European Competition Watchdog Says “Shazam!” and Opens In-Depth Investigation Into Apple-Shazam Deal Over Consumer Data Concerns
In December 2017, Apple announced its intention to purchase UK-based
app maker Shazam for $400 million. Shazam is best known for developing one of
the most popular music recognition apps, which uses a mobile device’s built-in
microphone to listen to and identify songs for the user. Because of Shazam’s
relatively low revenue numbers, the proposed acquisition did not contain an “EU
dimension” based on certain “turnover” (read: revenue) thresholds set by the EU
Merger Regulation, and therefore Apple was not required to notify the European
Commission of the deal. However, Apple did report the transaction for
regulatory clearance in Austria, where the deal met the national notification
thresholds. Subsequently, Austria, joined by several other European countries,
requested that the European Commission, the EU’s competition watchdog, examine
the acquisition. Under Article 22(1) of the EU
Merger Regulation, Member States may ask the Commission to examine a merger
that does not have an EU dimension but that may otherwise significantly affect
competition in the requesting Member State.
6, 2018, the European
Commission announced that based on the referrals, it had determined that
the transaction “may have a significant adverse effect on competition in the
European Economic Area,” and asked Apple “to notify the transaction” so the Commission
could begin its Phase I investigation. Phase I investigations typically involve
requests for information from the merging companies or third parties, and other
questionnaires and information gathering from market participants to obtain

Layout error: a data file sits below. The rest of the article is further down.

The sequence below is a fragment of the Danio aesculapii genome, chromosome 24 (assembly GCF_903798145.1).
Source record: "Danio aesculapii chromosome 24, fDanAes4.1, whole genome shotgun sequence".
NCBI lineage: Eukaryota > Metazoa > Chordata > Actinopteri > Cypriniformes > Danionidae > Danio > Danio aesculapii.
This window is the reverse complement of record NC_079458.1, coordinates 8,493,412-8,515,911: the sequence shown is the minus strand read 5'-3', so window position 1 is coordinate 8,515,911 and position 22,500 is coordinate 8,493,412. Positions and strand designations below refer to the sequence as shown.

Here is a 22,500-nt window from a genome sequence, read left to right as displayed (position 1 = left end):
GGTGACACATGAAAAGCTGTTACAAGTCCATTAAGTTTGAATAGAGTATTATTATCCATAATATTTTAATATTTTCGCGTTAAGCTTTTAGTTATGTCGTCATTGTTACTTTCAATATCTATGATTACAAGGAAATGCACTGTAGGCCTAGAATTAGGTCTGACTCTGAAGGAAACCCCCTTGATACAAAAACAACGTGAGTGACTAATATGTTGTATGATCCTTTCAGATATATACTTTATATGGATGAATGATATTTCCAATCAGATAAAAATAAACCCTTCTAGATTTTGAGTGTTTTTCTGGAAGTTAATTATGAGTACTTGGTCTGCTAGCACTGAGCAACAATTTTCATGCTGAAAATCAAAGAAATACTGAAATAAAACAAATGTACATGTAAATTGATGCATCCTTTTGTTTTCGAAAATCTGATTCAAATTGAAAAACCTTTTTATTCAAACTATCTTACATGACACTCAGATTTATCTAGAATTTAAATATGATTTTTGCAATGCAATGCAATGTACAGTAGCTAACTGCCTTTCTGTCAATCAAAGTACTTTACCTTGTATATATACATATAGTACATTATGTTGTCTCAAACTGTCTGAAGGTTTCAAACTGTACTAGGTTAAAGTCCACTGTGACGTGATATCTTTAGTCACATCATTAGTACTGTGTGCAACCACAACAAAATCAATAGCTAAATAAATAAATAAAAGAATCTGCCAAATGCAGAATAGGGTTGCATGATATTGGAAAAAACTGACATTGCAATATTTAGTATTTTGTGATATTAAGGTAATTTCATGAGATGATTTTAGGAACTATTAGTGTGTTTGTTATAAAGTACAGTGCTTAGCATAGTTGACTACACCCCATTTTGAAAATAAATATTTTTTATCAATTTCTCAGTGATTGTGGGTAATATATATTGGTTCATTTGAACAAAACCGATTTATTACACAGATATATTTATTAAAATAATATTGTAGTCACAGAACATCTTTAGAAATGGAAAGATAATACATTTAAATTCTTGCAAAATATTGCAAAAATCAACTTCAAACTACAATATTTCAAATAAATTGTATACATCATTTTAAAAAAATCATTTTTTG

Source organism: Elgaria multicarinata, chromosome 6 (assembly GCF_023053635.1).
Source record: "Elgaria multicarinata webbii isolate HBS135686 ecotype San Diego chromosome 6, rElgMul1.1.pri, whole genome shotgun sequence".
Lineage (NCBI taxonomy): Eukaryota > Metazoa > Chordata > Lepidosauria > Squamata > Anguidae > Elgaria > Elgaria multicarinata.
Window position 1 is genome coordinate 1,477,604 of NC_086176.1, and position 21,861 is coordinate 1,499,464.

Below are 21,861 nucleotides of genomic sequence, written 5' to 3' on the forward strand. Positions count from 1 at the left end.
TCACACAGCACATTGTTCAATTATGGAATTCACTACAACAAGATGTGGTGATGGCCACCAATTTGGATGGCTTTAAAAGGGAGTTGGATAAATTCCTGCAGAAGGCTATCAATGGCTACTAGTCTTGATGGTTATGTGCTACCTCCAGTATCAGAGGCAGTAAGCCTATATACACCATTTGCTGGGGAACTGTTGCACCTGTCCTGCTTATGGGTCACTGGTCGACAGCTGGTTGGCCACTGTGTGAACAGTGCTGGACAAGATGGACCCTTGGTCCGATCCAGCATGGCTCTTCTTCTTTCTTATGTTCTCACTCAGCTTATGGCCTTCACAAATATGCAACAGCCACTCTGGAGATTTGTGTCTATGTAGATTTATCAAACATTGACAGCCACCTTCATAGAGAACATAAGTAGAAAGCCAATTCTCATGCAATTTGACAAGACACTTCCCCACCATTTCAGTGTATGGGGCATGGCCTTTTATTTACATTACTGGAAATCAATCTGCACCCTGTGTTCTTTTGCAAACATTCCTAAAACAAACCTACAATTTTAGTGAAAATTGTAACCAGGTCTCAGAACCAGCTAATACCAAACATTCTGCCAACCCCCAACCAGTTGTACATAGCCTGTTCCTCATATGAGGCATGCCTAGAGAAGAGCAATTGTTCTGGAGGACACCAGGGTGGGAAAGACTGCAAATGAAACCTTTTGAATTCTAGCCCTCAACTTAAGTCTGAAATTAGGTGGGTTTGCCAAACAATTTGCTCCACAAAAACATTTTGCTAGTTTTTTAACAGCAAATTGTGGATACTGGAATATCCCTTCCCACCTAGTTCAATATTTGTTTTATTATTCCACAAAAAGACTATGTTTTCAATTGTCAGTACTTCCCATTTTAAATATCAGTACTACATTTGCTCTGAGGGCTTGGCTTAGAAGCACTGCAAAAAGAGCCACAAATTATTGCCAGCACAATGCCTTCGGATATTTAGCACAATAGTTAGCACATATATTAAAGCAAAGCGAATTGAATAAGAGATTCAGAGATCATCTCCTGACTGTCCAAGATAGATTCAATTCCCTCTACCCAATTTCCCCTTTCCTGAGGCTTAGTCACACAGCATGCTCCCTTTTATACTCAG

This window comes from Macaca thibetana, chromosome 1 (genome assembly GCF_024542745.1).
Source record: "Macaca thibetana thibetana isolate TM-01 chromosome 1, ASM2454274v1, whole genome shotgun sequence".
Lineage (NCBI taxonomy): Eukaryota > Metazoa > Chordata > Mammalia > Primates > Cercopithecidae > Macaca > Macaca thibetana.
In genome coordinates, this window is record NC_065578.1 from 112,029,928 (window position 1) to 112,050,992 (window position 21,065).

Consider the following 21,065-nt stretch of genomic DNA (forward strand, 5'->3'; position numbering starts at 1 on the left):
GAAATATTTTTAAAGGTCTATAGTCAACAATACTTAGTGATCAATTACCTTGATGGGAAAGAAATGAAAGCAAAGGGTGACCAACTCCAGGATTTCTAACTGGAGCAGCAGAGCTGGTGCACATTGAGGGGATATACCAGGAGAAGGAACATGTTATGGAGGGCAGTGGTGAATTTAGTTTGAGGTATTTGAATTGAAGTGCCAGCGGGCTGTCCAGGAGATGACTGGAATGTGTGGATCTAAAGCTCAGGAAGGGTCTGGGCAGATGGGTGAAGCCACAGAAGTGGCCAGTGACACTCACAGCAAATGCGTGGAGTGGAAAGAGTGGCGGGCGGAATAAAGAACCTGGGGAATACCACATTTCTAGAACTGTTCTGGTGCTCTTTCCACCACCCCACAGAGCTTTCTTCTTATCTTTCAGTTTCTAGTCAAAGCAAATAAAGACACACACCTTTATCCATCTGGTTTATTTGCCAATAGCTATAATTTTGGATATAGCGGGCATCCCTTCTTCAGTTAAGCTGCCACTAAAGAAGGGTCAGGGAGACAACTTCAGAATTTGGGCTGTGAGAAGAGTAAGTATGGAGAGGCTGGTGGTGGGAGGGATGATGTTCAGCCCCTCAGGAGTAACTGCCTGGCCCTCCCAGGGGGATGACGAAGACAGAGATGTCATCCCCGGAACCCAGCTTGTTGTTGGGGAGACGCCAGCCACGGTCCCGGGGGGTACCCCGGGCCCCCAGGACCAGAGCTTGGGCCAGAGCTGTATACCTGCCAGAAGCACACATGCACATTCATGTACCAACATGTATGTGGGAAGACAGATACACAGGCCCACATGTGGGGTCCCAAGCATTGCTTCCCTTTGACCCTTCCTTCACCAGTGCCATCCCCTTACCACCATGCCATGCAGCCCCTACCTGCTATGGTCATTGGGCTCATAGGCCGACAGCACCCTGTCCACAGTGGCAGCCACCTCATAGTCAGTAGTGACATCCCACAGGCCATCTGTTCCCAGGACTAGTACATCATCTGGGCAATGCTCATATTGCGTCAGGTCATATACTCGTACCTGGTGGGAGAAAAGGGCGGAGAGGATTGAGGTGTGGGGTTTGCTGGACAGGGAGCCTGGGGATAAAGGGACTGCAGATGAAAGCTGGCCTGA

their views on the merger. Typically, more than 90% of mergers are cleared
after this initial investigation, with most not requiring any sort of
additional remedies. However, if a merger still presents competitive concerns,
the Commission will open a Phase II investigation, which involves a more
in-depth analysis of the potential effects of the merger.
officially noticed the transaction on March 14, 2018, which triggered the Phase
I investigation. The deal apparently presented sufficient competition concerns
to warrant further investigation. On April 23, 2018, the Commission
announced that it was opening a Phase II in-depth investigation into the
proposed transaction, citing concerns that the merger could “reduce choice for
users of music streaming services.” The Commission’s concerns stem from Apple
Music’s strong position in the music streaming market (as the second largest
provider in Europe), and Shazam’s strong position in the music recognition apps
market (as the leading app for mobile devices in Europe and worldwide). The
Commission cited two main concerns. First, the Commission is concerned that
through the merger, Apple would gain access to commercially sensitive data
about consumers that it could use to better poach customers away from Apple
Music competitors, thus putting its competitors at a disadvantage. Second, upon
recognizing a song, Shazam currently refers a user to various music providers
where the user can purchase or stream that song. The Commission is concerned
that upon being acquired by Apple, Shazam may no longer refer users to Apple’s
competitors. Tempering this concern, however, the Commission notes that it does
not view Shazam as a “key entry point” for music streaming services — indicating that Shazam
referrals may not generate a significant amount of sales for music streaming providers.
Commission’s decision highlights how antitrust regulators are becoming
increasingly concerned with the value of consumer data, and how companies may
be able to use that data to affect the competitive landscape in their industry.
Even though merging companies may not even be competitors in the same market
space, like Apple and Shazam, regulators are becoming more aware of how data
collected by one company may be used in an anticompetitive manner by another.
Technology companies considering similar acquisitions that involve
competitively sensitive consumer data should anticipate at least increased
scrutiny of those deals by regulators.
Commission has until September 4, 2018, to make a decision on the deal. We will
report on any significant developments.